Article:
Welfare effects of information and rationality in portfolio decisions under parameter uncertainty

Michele Longo*, Alessandra Mainini

*Autore corrispondente per questo lavoro

Risultato della ricerca: Contributo in rivistaArticolo in rivistapeer review


We analyze and quantify, in a financial market with parameter uncertainty and for a Constant Relative Risk Aversion investor, the utility effects of two different boundedly rational (i.e., sub-optimal) investment strategies (namely, myopic and unconditional strategies) and compare them between each other and with the utility effect of full information. We show that effects are mainly caused by full information and predictability, being the effect of learning marginal. We also investigate the saver's decision of whether to manage her/his portfolio personally (DIY investor) or hire, against the payment of a management fee, a professional investor and find that delegation is mainly motivated by the belief that professional advisors are, depending on investment horizon and risk aversion, either better informed ("insiders") or more capable of gathering and processing information rather than their ability of learning from financial data. In particular, for very short investment horizons, delegation is primarily, if not exclusively, motivated by the beliefs that professional investors are better informed.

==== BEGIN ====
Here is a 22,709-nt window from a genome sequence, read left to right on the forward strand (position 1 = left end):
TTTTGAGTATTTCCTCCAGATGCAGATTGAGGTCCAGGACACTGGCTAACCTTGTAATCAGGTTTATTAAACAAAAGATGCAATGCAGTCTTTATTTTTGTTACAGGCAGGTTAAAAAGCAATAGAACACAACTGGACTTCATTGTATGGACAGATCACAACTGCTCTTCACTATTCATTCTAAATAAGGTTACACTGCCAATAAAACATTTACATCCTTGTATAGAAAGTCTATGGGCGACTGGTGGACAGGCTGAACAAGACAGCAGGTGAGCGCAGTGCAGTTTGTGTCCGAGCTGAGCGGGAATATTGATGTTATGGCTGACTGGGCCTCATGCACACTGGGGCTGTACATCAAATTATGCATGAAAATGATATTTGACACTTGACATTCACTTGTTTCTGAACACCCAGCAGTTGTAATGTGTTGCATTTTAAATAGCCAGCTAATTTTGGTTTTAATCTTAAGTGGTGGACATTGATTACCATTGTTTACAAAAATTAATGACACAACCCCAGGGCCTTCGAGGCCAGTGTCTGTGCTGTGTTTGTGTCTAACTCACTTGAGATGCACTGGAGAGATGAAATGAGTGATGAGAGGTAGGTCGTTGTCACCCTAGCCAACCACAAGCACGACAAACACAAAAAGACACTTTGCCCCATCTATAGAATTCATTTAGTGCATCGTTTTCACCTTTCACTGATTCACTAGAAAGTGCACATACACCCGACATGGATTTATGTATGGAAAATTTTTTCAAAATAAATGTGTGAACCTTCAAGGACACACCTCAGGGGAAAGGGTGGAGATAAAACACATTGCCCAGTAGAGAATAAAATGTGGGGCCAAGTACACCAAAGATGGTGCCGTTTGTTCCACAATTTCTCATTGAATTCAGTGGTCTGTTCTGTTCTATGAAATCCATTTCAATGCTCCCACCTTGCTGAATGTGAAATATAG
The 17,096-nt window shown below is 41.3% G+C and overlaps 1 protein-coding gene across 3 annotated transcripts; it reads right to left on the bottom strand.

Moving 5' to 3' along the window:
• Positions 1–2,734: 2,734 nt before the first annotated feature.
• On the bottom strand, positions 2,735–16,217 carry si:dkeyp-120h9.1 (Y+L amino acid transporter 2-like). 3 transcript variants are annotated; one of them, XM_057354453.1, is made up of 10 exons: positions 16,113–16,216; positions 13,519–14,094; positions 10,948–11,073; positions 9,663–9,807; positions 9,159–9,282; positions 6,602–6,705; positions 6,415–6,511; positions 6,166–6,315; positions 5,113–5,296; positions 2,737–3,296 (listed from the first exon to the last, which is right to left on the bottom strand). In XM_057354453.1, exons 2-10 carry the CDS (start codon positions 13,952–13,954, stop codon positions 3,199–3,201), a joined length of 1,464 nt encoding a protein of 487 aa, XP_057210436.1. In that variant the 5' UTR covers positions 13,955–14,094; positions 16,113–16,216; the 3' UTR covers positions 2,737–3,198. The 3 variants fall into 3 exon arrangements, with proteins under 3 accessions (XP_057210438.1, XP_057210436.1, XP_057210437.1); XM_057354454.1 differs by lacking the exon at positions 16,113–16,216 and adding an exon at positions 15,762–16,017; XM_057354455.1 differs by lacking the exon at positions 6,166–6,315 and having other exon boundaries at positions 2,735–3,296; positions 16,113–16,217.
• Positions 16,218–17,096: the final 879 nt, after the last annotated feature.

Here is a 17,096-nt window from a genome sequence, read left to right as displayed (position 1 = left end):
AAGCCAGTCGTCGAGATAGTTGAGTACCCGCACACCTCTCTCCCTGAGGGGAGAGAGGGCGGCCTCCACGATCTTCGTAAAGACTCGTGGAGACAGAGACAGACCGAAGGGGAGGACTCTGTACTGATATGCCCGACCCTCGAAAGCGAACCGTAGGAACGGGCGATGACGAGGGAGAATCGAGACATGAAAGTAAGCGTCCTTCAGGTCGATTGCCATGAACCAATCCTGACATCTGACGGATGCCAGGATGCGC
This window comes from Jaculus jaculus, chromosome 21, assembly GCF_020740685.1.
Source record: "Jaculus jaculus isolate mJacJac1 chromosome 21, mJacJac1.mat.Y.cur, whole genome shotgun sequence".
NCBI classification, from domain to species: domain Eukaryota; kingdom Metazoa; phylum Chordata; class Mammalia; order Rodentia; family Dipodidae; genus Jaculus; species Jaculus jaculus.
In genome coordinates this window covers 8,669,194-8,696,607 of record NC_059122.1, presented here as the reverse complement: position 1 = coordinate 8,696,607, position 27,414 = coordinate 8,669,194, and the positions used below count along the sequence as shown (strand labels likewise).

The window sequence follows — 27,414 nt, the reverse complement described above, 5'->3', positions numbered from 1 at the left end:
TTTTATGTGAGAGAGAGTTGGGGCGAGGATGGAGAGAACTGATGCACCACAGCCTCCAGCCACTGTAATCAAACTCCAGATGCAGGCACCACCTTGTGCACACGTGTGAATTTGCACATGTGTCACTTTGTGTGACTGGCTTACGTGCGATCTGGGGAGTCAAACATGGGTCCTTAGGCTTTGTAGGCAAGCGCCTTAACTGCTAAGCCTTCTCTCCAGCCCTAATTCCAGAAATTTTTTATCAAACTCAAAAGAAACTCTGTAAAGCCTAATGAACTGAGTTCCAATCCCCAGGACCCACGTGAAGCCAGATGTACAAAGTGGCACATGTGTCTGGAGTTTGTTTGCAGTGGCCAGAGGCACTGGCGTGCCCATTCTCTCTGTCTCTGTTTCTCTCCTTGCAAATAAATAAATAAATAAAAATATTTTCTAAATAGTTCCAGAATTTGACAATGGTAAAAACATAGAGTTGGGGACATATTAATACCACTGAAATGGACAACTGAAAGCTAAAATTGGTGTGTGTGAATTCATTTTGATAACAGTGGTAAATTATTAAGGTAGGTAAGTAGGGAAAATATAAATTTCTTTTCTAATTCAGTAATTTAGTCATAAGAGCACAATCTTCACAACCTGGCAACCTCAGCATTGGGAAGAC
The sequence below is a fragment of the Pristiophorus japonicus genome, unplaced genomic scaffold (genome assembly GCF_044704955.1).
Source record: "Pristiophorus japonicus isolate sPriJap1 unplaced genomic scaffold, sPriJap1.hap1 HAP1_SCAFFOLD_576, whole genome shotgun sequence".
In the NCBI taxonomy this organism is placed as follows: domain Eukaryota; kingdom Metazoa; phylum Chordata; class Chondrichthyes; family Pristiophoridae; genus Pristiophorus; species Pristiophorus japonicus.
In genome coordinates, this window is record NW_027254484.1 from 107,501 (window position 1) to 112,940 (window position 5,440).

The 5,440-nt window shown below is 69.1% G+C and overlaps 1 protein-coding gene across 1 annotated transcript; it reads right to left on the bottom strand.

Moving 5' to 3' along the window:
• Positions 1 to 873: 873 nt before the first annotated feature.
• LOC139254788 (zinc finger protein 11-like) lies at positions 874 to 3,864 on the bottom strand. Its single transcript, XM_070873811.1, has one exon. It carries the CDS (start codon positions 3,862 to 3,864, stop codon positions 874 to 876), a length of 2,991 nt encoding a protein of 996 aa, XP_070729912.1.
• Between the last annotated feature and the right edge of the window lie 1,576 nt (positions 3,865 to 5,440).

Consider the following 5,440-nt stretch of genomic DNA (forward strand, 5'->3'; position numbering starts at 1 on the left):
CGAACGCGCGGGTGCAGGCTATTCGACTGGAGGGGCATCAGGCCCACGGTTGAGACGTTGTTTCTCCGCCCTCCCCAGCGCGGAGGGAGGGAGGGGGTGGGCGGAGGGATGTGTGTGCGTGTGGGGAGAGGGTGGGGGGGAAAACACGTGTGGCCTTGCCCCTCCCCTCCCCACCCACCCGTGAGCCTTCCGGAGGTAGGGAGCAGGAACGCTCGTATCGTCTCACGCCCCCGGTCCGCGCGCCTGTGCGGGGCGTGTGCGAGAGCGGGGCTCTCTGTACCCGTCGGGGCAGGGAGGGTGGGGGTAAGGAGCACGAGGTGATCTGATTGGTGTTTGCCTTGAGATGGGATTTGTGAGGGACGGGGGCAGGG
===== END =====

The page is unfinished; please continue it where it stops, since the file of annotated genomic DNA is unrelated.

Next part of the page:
Lingua originaleEnglish
pagine (da-a)N/A-N/A
Numero di pagine16
RivistaQuantitative Finance
Stato di pubblicazionePubblicato - 2018


  • Bayesian learning
  • Bounded rationality
  • DIY investor
  • Parameter uncertainty
  • Portfolio choice
  • Return predictability


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